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Wind-less Sailing and the Sandbar

Jen grew up in the Bay Area in California and enjoys reminiscing about her childhood

When I was young, we had a sailboat. It was a 22-foot long boat. My dad had always loved all things sea-related, and he'd been wanting to get a sailboat for a long time. We had a jet boat already, and in the summers we would go water-skiing on the delta, but he really wanted a sailboat.

When my parents bought the sailboat, I was about 10 or 11, and my brother was just a toddler. We took the boat with us camping at the lake, and we took it out on the delta. We even spent a long weekend camping in the boat, which was really fun. But one trip stands out more than any other.

My dad, little brother, a neighbor, and I on a camping trip, 1987

My dad, little brother, a neighbor, and I on a camping trip, 1987

By its nature, a sailboat thrives with the wind. Our boat had a motor for those not-so-windy days. My mom was always very nervous about sailing. She isn't anymore - maybe it was maternal instinct because my brother was still so small - she's much more adventurous now. But one thing that always made my mom nervous about sailing was the way the boat would lean with the wind. We all knew that was what the boat was supposed to do, but it just made my mom so anxious. We still like to tease her about how she always hoped it wouldn't be windy when we went sailing, and we'd have to use the motor.

It was fun being on the boat, wind or not, but I still remember how my father's face would light up when he was sailing - he was in his element.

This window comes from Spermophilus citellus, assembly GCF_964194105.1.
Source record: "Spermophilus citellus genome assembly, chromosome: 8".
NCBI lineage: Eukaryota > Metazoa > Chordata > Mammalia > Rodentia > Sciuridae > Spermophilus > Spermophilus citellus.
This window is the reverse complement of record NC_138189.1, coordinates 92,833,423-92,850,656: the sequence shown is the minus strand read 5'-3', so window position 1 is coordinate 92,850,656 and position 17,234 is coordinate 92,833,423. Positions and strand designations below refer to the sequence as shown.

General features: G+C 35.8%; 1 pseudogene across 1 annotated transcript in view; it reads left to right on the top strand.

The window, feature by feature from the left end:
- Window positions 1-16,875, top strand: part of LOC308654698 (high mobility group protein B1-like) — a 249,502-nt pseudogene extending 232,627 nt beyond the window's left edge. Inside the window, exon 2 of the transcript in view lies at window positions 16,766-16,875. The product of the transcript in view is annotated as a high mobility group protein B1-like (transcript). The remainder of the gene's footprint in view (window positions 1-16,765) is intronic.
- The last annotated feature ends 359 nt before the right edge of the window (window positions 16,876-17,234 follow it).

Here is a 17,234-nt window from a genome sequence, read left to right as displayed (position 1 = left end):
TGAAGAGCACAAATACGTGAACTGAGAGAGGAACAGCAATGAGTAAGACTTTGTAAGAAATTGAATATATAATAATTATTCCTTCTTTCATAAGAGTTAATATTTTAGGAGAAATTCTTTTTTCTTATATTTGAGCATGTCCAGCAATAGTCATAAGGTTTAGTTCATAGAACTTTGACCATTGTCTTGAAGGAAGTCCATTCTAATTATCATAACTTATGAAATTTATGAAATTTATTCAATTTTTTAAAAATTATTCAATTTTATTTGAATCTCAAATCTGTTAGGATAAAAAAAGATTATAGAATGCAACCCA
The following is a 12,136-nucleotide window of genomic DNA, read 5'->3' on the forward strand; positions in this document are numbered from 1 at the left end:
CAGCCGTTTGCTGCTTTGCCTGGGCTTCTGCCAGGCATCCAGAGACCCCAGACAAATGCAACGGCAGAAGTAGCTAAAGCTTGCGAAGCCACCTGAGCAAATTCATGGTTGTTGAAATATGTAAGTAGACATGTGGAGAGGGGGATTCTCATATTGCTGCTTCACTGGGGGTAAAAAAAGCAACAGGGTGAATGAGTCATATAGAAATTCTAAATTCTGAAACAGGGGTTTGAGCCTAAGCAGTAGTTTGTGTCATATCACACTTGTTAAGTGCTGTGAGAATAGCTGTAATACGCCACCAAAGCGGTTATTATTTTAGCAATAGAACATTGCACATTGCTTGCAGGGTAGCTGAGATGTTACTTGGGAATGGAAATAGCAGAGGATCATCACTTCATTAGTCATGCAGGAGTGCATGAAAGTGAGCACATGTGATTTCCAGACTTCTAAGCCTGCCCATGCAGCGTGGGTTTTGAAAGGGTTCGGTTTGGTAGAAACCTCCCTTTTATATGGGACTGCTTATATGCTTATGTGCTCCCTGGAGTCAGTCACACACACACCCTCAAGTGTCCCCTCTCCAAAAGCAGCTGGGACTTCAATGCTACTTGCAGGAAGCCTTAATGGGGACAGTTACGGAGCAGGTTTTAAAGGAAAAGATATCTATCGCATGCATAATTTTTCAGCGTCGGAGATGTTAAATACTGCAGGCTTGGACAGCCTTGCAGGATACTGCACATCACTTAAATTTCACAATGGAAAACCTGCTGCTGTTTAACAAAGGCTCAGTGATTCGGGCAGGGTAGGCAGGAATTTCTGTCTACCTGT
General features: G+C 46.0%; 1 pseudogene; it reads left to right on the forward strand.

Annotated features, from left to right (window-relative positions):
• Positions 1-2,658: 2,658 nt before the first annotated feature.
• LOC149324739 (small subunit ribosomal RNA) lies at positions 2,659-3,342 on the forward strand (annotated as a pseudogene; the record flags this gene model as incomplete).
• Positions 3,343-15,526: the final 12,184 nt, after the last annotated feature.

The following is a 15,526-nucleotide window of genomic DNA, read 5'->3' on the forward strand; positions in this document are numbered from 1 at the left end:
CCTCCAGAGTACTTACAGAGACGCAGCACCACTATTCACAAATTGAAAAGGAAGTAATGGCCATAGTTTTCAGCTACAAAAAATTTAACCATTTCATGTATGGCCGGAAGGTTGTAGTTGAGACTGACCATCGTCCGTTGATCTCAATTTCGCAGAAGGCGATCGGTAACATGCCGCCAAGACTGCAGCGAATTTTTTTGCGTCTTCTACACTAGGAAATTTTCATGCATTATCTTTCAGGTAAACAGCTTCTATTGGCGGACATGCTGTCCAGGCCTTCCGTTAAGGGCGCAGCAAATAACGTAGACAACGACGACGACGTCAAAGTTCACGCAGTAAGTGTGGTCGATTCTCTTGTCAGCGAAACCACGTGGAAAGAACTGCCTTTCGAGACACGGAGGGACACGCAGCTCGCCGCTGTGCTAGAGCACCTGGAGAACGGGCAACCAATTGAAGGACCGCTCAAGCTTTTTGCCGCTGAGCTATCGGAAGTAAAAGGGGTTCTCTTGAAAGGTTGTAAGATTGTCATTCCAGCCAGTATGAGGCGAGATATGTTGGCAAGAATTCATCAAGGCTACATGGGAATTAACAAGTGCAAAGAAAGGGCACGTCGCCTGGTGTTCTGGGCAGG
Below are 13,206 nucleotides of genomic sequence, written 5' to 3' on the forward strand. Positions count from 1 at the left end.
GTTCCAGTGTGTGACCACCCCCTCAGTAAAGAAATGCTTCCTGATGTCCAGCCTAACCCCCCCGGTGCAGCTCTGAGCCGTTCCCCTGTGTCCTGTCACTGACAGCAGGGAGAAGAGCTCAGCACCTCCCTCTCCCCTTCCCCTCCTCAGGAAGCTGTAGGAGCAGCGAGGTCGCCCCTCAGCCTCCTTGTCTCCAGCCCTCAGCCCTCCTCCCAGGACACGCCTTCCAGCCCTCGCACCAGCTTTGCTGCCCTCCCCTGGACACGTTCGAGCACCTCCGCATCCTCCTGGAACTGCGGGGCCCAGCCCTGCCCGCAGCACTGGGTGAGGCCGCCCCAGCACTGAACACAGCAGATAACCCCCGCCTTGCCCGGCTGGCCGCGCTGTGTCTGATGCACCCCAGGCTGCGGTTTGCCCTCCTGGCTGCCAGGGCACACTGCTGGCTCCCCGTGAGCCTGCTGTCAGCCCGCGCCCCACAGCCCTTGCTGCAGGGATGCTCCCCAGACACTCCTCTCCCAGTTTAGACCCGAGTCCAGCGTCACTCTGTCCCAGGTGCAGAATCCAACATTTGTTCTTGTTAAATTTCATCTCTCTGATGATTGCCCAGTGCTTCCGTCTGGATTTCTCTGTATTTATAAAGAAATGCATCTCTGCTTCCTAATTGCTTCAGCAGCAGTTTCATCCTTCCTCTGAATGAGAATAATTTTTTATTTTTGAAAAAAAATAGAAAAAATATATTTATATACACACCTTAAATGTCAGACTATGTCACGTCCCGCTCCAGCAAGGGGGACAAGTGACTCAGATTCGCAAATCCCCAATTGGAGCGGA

One year, we went out on the boat for the Fourth of July. We had my grandparents with us on this trip. We were sailing out near the Benicia Bridge when my dad asked my grandma if she would like to steer the boat. She was delighted at the thought, and she was so happy as she got into position and took control of the rudder. Not two minutes later, we slowed and stopped. My dad, being his ornery self, said to my grandma, "What did you do? You ran us into a sand bar!" My dad loved to give his mother-in-law a hard time. At first, Grandma was upset, then she started to laugh as she realized that my dad knew we were heading into a sandbar, and that's why he offered to let her steer. We all had a laugh out of it after my dad gave my grandma sufficient grief over her "error" that was his fault. Of course, it wasn't a big deal, we just had to crank up the keel and use the oars to push off the sandbar.

That was a great Fourth of July. Once it was dark we were able to watch the fireworks from five different cities over the water. It was beautiful. It was a day I will never forget. And I know my grandma got a kick out of telling people about the sandbar incident for many years.

© 2020 Jen Silagy